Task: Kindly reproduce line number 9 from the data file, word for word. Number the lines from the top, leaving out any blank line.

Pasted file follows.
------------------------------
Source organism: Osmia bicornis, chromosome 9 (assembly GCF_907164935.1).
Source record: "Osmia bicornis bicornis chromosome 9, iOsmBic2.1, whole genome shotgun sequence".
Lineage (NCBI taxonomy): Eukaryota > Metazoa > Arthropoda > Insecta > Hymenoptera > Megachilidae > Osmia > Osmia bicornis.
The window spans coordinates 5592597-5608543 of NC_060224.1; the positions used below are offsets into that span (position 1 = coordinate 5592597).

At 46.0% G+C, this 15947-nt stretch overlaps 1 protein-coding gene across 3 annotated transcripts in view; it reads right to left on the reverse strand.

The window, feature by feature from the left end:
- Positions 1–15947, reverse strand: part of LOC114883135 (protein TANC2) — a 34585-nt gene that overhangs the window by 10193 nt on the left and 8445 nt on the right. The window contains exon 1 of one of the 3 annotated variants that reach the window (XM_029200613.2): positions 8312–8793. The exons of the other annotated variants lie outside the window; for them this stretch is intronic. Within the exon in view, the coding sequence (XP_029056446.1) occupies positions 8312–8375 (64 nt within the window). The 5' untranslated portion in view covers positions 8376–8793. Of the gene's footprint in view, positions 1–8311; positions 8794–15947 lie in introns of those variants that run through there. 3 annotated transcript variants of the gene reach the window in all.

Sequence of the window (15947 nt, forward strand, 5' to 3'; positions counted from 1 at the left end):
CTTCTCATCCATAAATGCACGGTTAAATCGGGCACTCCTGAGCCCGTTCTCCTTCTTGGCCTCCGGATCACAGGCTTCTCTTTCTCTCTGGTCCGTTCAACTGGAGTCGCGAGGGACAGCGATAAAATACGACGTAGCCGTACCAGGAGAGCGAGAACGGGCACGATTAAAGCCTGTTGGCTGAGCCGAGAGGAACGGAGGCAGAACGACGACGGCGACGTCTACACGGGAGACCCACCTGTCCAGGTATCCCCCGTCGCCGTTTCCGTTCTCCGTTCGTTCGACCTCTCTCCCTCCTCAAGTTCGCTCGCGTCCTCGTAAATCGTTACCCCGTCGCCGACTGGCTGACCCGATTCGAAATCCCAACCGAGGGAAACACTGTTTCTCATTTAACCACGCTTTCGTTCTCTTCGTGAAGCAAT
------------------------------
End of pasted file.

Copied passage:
CTTCTCATCCATAAATGCACGGTTAAATCGGGCACTCCTGAGCCCGTTCTCCTTCTTGGCCTCCGGATCACAGGCTTCTCTTTCTCTCTGGTCCGTTCAACTGGAGTCGCGAGGGACAGCGATAAAATACGACGTAGCCGTACCAGGAGAGCGAGAACGGGCACGATTAAAGCCTGTTGGCTGAGCCGAGAGGAACGGAGGCAGAACGACGACGGCGACGTCTACACGGGAGACCCACCTGTCCAGGTATCCCCCGTCGCCGTTTCCGTTCTCCGTTCGTTCGACCTCTCTCCCTCCTCAAGTTCGCTCGCGTCCTCGTAAATCGTTACCCCGTCGCCGACTGGCTGACCCGATTCGAAATCCCAACCGAGGGAAACACTGTTTCTCATTTAACCACGCTTTCGTTCTCTTCGTGAAGCAAT